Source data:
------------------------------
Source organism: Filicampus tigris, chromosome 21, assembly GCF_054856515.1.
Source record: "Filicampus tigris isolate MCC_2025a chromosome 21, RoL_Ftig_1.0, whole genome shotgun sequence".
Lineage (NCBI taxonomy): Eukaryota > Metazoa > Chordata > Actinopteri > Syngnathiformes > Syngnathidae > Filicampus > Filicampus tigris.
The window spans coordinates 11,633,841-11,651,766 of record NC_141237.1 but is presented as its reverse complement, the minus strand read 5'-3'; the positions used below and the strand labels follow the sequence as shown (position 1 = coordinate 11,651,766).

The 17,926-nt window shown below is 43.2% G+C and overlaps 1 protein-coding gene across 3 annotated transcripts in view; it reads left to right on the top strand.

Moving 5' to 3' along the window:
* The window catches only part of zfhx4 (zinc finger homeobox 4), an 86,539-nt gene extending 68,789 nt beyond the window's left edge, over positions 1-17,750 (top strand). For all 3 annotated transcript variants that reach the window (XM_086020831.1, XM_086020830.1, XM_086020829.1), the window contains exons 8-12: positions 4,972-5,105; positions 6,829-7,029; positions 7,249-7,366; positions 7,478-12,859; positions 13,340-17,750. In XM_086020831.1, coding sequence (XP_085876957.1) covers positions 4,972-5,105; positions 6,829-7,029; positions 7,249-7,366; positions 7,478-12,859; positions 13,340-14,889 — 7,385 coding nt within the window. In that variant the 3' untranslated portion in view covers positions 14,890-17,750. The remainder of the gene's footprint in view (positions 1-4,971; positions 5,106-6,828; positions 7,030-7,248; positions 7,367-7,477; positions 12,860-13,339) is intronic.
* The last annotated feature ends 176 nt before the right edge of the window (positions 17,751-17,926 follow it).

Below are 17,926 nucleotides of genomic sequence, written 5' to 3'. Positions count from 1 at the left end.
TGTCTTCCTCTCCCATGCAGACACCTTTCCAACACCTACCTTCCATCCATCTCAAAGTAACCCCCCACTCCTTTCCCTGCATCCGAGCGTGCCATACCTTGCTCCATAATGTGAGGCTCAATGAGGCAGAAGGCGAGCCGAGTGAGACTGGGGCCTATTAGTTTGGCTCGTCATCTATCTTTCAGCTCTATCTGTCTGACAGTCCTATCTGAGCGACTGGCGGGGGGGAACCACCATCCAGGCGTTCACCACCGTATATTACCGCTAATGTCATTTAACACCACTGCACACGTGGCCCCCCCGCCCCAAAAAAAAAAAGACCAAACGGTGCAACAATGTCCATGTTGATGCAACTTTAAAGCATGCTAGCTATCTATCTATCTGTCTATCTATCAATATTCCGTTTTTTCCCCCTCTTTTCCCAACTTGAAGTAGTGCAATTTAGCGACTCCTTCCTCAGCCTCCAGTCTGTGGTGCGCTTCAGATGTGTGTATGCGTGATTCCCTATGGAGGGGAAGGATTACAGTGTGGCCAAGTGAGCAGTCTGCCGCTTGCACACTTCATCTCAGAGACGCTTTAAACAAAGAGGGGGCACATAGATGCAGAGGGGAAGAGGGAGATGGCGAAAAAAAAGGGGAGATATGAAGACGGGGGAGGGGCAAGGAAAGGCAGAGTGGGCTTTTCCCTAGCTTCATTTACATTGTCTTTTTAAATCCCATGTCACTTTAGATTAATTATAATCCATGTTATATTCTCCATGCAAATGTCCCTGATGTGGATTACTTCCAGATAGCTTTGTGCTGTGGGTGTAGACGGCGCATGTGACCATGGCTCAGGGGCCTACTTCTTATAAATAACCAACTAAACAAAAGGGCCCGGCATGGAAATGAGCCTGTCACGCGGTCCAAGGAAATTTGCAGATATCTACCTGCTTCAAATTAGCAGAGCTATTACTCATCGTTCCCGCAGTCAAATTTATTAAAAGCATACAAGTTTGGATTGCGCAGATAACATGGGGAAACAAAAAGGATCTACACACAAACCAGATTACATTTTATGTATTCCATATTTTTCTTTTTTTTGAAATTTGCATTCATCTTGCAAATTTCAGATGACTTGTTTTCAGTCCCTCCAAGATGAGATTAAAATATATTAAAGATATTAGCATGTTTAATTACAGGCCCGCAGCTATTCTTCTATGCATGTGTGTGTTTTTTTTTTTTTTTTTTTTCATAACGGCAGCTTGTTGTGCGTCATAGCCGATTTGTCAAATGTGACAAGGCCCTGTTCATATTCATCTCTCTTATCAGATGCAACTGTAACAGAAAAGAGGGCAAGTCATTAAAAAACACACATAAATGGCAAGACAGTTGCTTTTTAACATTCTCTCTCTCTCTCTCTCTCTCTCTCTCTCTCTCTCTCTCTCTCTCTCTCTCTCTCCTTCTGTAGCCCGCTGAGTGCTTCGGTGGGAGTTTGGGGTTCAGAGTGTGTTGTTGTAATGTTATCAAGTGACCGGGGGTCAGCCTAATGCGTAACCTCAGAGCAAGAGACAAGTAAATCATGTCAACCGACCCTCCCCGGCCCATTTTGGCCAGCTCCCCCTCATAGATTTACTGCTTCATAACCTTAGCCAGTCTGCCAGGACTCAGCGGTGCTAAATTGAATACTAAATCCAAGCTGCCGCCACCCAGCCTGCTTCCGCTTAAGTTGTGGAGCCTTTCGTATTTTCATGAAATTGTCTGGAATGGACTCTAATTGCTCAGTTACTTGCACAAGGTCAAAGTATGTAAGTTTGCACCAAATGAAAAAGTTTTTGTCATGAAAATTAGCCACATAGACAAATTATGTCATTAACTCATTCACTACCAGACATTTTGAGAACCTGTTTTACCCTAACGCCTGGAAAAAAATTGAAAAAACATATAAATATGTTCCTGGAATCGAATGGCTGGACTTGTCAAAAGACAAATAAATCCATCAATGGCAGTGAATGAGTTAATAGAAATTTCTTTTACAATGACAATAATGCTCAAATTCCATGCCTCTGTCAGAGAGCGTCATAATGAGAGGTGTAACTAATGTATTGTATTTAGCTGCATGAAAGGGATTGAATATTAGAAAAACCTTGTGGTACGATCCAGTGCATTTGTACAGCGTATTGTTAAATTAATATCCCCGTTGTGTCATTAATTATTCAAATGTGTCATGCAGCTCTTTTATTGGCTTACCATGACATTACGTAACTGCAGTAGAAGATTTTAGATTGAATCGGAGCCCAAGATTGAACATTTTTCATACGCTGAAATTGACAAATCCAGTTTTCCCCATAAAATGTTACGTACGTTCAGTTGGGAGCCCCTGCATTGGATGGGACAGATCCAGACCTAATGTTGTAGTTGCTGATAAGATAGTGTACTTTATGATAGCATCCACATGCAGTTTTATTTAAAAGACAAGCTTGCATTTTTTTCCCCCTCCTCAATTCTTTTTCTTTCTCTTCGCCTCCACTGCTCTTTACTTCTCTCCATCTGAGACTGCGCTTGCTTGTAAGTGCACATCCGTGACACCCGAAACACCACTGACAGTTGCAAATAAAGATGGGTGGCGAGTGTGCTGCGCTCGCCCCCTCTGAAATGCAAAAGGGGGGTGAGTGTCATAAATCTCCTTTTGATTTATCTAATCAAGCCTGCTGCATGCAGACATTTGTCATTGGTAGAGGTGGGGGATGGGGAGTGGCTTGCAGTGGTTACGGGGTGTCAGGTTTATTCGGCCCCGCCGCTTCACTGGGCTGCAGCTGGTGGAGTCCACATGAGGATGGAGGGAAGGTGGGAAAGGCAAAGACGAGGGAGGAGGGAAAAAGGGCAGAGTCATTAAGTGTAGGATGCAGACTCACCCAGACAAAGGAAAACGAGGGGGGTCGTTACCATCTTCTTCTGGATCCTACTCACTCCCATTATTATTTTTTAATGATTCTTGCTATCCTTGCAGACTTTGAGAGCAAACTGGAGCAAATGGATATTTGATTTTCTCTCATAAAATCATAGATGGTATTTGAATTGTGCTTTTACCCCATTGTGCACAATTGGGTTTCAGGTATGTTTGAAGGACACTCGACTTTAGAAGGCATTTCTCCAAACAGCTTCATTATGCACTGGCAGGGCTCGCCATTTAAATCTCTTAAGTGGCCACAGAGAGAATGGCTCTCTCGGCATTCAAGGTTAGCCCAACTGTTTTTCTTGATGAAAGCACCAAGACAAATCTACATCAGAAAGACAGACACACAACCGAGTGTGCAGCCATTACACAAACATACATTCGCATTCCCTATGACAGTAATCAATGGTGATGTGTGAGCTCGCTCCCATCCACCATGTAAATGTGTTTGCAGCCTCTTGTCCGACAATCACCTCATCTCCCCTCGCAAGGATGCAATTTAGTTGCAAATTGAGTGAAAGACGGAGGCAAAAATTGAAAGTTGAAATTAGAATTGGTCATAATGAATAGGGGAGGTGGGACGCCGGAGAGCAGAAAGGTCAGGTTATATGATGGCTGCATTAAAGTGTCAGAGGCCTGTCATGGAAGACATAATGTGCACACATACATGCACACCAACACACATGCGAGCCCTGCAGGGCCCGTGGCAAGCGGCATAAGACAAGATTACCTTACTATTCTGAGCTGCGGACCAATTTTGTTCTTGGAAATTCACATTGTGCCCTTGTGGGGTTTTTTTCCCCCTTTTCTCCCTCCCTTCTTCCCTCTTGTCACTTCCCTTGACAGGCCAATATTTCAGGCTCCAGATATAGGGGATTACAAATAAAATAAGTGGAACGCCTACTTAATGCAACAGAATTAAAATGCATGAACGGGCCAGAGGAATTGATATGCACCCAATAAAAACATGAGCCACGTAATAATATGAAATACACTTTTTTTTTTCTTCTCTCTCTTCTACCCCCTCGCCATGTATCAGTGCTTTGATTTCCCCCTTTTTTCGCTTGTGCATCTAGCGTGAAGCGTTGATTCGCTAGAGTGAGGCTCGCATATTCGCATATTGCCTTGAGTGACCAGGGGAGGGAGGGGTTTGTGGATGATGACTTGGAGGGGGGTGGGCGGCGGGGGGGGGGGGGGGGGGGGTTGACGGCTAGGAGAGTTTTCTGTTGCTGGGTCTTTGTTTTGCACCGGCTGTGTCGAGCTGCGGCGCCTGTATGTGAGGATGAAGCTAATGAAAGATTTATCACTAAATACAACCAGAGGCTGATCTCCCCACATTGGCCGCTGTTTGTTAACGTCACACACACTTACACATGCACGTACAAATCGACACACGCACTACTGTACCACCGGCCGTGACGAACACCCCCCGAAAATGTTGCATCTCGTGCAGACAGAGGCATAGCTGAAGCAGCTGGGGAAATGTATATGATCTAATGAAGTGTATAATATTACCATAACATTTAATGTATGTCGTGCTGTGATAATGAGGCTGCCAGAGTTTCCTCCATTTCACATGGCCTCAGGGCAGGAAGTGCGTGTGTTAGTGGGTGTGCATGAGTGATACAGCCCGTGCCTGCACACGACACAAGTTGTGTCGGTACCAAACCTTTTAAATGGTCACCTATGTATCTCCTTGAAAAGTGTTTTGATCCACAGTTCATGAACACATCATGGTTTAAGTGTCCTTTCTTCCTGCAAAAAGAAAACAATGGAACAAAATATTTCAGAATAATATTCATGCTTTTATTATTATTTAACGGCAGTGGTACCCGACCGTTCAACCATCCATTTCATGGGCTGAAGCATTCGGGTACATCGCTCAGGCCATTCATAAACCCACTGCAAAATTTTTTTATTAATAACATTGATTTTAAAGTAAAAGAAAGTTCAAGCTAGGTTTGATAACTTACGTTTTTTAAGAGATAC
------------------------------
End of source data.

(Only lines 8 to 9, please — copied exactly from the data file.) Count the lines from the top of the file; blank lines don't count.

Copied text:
* The last annotated feature ends 176 nt before the right edge of the window (positions 17,751-17,926 follow it).

Below are 17,926 nucleotides of genomic sequence, written 5' to 3'. Positions count from 1 at the left end.